Accordingly, the Board were presented with a report summarising the details of the published arrangements together with the partners plans for implementing the arrangements by the due date, as well as outlining the intentions to ensure the key elements of the new partnership arrangements are in place by October 2019 and fully embedded with supporting structures by April 2020.


The Board in noting the current position added that it was very important that the new safeguarding arrangements should link to the wider localities network referred to in the earlier report and not be seen as an add-on.


The current Independent Chair of the Local Safeguarding Children Board stated that whilst he supported the proposed arrangements, similar to his remarks in response to the previous report on the feedback from the OFSTED Inspection of Children Service, he emphasised to the Board that they should not lose sight of what really matters, namely the protection and well-being of our children and young people and that the Board should grasp this opportunity to change for the better. 



Annual Report of Safeguarding Adults Board 2018/19 (SAB) pdf icon PDF 83 KB

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The Board noted the Safeguarding Adults Board (SAB) Annual Report 2018/19 presented by Brian Parrott, Independent Chair. This included an outline of the purpose and function of the Board, key achievements over the past year, work of the partners, as well as the key challenges and priorities for the coming year. He concluded that the SAB had a robust assurance process in place which challenged the partners at the Board.  



Childhood Obesity Scrutiny Review pdf icon PDF 72 KB

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Following an overview of the final report of the Childhood Obesity Scrutiny Review from the Chair of the Health Scrutiny Committee,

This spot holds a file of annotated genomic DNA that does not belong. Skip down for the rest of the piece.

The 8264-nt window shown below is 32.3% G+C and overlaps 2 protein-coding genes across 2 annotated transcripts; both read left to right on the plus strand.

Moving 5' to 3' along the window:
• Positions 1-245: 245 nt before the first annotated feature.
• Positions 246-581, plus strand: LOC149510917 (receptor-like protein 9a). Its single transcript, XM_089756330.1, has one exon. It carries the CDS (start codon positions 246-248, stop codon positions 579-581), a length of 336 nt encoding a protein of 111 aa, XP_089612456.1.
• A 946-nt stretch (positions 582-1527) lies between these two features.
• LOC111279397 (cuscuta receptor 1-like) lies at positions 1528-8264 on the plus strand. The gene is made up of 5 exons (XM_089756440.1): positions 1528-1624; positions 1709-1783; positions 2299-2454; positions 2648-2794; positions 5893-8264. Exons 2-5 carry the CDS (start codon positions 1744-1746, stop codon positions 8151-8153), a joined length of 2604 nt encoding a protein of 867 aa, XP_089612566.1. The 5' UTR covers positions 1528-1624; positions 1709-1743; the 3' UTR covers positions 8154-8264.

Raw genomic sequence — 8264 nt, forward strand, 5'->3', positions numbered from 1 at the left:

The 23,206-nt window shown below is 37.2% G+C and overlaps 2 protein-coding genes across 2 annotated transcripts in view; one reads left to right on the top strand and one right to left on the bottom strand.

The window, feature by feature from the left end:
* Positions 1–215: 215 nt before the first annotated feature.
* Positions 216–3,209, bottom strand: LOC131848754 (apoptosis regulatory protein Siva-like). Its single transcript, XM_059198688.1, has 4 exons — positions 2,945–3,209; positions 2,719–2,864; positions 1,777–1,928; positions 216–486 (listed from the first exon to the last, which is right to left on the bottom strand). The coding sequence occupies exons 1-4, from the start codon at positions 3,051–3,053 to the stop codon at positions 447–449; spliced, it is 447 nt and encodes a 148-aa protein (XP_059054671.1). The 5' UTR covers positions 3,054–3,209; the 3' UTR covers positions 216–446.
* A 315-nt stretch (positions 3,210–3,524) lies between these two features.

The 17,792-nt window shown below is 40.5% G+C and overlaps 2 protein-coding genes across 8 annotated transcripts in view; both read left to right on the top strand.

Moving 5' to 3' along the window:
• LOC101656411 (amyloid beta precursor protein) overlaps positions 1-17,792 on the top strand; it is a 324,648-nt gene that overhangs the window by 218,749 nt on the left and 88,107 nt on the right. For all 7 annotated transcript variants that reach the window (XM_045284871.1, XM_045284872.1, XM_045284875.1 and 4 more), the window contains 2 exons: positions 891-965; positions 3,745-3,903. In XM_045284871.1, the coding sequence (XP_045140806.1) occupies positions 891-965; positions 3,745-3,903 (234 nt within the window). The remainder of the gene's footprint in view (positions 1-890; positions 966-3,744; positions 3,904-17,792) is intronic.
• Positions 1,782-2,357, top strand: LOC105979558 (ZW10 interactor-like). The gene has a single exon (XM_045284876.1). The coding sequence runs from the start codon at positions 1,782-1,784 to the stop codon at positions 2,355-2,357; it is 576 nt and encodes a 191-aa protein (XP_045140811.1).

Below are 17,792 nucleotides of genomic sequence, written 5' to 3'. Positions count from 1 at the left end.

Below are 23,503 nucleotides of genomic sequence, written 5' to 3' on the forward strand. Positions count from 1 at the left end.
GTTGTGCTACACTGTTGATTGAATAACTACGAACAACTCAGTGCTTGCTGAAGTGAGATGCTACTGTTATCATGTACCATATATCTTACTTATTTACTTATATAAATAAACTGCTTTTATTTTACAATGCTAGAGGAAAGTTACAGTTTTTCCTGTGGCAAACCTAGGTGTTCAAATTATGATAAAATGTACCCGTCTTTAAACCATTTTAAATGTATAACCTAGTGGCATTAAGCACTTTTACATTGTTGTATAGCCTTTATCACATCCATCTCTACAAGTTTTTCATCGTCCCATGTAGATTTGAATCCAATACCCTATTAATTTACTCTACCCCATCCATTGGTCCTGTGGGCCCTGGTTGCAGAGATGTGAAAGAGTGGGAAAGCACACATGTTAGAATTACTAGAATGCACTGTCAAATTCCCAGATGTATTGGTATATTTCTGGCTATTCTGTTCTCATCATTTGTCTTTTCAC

The Board agreed to:


(i)  Note the Review findings set out in the report;  


(ii)  Approve the action plan as set out at Appendix 2 to the report; and


(iii)  Receive six-monthly progress reports on the delivery of the action plan



Cancer Scrutiny Review - Update on progress of Action Plan pdf icon PDF 57 KB

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The Board noted the progress to date on the implementation of the eleven recommendations making up the action plan for the Cancer Prevention, Awareness and Early Detection Scrutiny Review.  



Oral Health in Early Years Scrutiny Review - Update on progress of Action Plan pdf icon PDF 54 KB

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The Board noted the progress to date on the implementation of the eight recommendations making up the action plan for the Oral Health in Early Years Scrutiny Review. 


Health and Wellbeing Outcomes Framework Performance Report-Quarter 1 pdf icon PDF 362 KB

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The Board received the high-level dashboard performance report for the first quarter of 2019/20 financial year. The Chair asked Board Members to come back to her with any comments.